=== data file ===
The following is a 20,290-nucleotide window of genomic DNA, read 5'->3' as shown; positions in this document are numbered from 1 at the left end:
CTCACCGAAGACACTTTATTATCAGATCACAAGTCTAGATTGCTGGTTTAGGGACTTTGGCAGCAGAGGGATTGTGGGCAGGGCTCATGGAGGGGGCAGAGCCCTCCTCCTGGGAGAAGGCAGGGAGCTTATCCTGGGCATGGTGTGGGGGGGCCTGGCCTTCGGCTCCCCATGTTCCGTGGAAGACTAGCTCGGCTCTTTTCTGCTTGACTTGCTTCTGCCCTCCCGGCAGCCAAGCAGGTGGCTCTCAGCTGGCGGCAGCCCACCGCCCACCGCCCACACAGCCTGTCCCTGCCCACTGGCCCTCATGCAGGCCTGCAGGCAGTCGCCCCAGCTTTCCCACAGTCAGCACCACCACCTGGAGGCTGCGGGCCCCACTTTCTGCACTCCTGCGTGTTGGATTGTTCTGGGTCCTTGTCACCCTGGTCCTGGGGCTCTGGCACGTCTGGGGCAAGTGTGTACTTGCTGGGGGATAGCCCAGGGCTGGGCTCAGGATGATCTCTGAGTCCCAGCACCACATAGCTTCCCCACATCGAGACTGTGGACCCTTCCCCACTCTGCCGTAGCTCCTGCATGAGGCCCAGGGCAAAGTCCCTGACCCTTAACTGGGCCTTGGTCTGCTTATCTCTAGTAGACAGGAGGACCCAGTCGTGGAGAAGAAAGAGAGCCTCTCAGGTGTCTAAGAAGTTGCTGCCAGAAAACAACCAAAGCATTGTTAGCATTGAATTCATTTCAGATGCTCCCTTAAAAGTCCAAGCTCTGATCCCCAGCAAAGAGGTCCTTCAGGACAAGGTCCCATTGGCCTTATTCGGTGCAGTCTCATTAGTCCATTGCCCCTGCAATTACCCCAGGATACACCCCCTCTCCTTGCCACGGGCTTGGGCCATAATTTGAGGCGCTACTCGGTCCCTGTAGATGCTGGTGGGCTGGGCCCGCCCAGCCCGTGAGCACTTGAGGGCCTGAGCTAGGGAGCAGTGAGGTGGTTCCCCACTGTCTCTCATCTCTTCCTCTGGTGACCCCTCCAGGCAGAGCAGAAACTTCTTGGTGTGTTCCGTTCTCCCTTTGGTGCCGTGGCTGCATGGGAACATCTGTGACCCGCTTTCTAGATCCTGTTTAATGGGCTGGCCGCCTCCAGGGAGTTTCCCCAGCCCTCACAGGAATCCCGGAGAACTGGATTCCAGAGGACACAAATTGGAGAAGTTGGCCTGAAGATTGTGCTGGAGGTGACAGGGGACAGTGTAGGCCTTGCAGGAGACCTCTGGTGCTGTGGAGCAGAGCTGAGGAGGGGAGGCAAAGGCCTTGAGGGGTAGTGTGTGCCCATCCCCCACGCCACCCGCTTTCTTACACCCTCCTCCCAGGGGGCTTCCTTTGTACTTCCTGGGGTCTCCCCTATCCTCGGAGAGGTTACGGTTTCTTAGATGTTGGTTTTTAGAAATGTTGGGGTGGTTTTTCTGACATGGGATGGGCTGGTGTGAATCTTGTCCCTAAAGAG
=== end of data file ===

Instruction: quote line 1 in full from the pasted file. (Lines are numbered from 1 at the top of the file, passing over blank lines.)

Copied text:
The following is a 20,290-nucleotide window of genomic DNA, read 5'->3' as shown; positions in this document are numbered from 1 at the left end: